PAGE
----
and so bitter?
21 I keep longing for death
more than I would seek
a valuable treasure.
22 Nothing could make me happier
than to be in the grave.
23 Why do I go on living
when God has me surrounded,
and I can’t see the road?
24 Moaning and groaning
are my food and drink,
25 and my worst fears
have all come true.
26 I have no peace or rest—
only troubles and worries.


  1. 1.1 Uz: The exact location of this place is unknown, though it was possibly somewhere in northwest Arabia.
  2. 1.6 angels: See the note at 15.8.
  3. 1.6 Satan: Hebrew “the accuser.”
  4. 1.15 Sabeans: Perhaps the people of Sheba in what is now southwest Arabia (see Isaiah 60.6).
  5. 1.17 Chaldeans: People from the region of Babylonia, northeast of Palestine.
  6. 2.1 angels: See the note at 15.8.
  7. 2.1 Satan: See the note at 1.6.
  8. 2.4 There’s no pain like your own: The Hebrew text has “Skin for skin,” which was probably a popular saying.
  9. 2.11 Teman. . . Shuah. . . Naamah: Teman was a place in northern Edom; Shuah may have been a town on the Euphrates River or else further south, near the towns of Dedan and Sheba; Naamah may have been located on the road between Beirut and Damascus, though its exact location is unknown.
  10. 3.8 those with magic powers: The Hebrew text has “those who can place a curse on the day and rouse up Leviathan,” which was some kind of sea monster. God’s victory over this monster sometimes stood for God’s power over all creation and sometimes for his defeat of his enemies (see Isaiah 27.1). In Job 41.1, Leviathan is either a sea monster or a crocodile with almost supernatural powers.
  11. 3.12 Why was I accepted: The Hebrew text has “Why were there knees to receive me,” which may refer either to Job’s mother or to his father, who would have placed Job on his knees to show that he had accepted him as his child.

1 Corinthians 14:1-17

Speaking Unknown Languages and Prophesying

14 Love should be your guide. Be eager to have the gifts that come from the Holy Spirit, especially the gift of prophecy. If you speak languages that others don’t know, God will understand what you are saying, though no one else will know what you mean. You will be talking about mysteries that only the Spirit understands. But when you prophesy, you will be understood, and others will be helped. They will be encouraged and made to feel better.

By speaking languages that others don’t know, you help only yourself. But by prophesying you help everyone in the church. I am glad for you to speak unknown languages, although I had rather for you to prophesy. In fact, prophesying does much more good than speaking unknown languages, unless someone can help the church by explaining what you mean.

My friends, what good would it do, if I came and spoke unknown languages to you and didn’t explain what I meant? How would I help you, unless I told you what God had shown me or gave you some knowledge or prophecy or teaching? If all musical instruments sounded alike, how would you know the difference between a flute and a harp? If a bugle call isn’t clear, how would you know to get ready for battle?

That’s how it is when you speak unknown languages. If no one can understand what you are talking about, you will only be talking to the wind. 10 There are many different languages in this world, and all of them make sense. 11 But if I don’t understand the language that someone is using, we will be like foreigners to each other. 12 If you really want spiritual gifts, choose the ones that will be most helpful to the church.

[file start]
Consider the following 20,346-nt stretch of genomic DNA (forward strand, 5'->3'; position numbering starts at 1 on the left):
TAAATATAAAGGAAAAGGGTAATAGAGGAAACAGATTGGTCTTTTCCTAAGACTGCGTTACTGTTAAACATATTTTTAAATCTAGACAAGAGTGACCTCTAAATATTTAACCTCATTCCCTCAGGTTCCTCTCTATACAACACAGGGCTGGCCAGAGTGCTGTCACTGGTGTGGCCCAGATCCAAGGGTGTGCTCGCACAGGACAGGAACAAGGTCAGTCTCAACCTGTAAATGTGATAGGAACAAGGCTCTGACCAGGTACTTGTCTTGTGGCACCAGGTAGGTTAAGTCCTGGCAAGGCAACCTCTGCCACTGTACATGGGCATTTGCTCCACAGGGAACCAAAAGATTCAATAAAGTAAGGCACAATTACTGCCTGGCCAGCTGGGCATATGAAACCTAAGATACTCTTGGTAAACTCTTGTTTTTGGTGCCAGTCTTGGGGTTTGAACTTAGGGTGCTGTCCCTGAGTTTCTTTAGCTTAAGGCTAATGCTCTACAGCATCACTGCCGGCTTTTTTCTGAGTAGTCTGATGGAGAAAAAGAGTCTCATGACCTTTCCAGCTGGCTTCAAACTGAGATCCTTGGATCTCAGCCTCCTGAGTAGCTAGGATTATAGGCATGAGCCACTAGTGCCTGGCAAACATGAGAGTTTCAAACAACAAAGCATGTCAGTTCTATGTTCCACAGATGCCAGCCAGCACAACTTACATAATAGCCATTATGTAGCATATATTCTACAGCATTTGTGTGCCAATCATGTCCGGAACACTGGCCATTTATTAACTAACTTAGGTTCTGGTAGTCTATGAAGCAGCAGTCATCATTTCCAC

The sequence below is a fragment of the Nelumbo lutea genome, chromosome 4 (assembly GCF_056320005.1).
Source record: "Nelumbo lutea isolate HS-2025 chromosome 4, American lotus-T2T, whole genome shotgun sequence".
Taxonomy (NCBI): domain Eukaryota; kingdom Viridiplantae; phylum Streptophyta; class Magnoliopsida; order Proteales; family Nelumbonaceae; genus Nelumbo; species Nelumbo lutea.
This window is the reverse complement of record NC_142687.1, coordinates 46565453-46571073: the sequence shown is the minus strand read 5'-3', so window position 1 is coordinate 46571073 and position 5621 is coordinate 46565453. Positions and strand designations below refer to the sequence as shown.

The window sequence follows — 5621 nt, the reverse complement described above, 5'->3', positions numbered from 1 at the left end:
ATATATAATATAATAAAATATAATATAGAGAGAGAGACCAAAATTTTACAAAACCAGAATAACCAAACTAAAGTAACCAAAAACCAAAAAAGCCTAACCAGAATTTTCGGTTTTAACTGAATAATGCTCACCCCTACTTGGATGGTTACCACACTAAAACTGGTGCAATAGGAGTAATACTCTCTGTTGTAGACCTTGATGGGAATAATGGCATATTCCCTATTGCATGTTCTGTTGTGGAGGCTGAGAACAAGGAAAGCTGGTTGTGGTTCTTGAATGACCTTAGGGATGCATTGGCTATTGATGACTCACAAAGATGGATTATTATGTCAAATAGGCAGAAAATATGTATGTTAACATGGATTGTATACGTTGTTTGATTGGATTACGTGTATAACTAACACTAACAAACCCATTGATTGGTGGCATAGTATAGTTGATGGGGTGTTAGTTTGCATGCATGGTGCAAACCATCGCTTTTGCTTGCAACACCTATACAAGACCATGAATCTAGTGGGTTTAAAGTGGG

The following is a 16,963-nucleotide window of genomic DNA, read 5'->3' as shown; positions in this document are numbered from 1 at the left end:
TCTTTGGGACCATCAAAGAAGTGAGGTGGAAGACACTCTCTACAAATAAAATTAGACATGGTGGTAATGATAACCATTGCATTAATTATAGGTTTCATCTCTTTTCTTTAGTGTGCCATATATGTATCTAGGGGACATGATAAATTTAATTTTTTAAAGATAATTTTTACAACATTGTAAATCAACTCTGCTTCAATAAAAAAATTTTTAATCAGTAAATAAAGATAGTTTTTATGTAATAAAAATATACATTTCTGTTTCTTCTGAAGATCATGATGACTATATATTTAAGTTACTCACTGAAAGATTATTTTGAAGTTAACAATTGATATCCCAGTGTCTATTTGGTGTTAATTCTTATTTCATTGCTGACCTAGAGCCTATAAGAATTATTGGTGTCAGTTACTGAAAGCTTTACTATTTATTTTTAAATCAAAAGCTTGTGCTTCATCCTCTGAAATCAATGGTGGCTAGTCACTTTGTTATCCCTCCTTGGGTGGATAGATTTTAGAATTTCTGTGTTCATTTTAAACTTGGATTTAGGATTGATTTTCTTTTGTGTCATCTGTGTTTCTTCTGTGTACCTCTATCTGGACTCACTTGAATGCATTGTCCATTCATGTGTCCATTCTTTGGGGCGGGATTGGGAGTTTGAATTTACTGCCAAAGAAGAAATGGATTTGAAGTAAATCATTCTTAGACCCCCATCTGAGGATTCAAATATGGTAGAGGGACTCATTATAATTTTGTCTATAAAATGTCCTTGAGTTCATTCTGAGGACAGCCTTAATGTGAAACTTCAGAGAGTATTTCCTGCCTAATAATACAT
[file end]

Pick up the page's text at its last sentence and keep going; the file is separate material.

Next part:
13 When we speak languages that others don’t know, we should pray for the power to explain what we mean. 14 For example, if I use an unknown language in my prayers, my spirit prays but my mind is useless. 15 Then what should I do? There are times when I should pray with my spirit, and times when I should pray with my mind. Sometimes I should sing with my spirit, and at other times I should sing with my mind.

16 Suppose some strangers are in your worship service, when you are praising God with your spirit. If they don’t understand you, how will they know to say, “Amen”? 17 You may be worshiping God in a wonderful way, but no one else will be helped.

Psalm 37:12-29

12 Merciless people make plots
against good people
and snarl like animals,
13 but the Lord laughs and knows
their time is coming soon.
14 The wicked kill with swords
and shoot arrows
to murder
the poor and the needy
and all who do right.
15 But they will be killed
by their own swords,
and their arrows
will be broken.

16 It is better to live right
and be poor
than to be sinful and rich.
17 The wicked will lose all
of their power,
but the Lord gives strength
to everyone who is good.

18 Those who obey the Lord
are daily in his care,
and what he has given them
will be theirs forever.
19 They won’t be in trouble
when times are bad,
and they will have plenty
when food is scarce.

20 Wicked people are enemies
of the Lord
and will vanish like smoke
from a field on fire.

21 An evil person borrows
and never pays back;
a good person is generous
and never stops giving.
22 Everyone the Lord blesses
will receive the land;
everyone the Lord curses
will be destroyed.

23 If you do what the Lord wants,
he will make certain
each step you take is sure.
24 The Lord will hold your hand,
and if you stumble,
you still won’t fall.

25 As long as I can remember,
good people have never
been left helpless,
and their children have never
gone begging for food.
26 They gladly give and lend,
and their children
turn out good.

27 If you stop sinning
and start doing right,
you will keep living
and be secure forever.
28 The Lord loves justice,
and he won’t ever desert
his faithful people.
He always protects them,
but destroys the children
of the wicked.
29 God’s people will own the land
and live here forever.

Proverbs 21:25-26

25 If you want too much
and are too lazy to work,
it could be fatal.
26 But people who obey God
are always generous.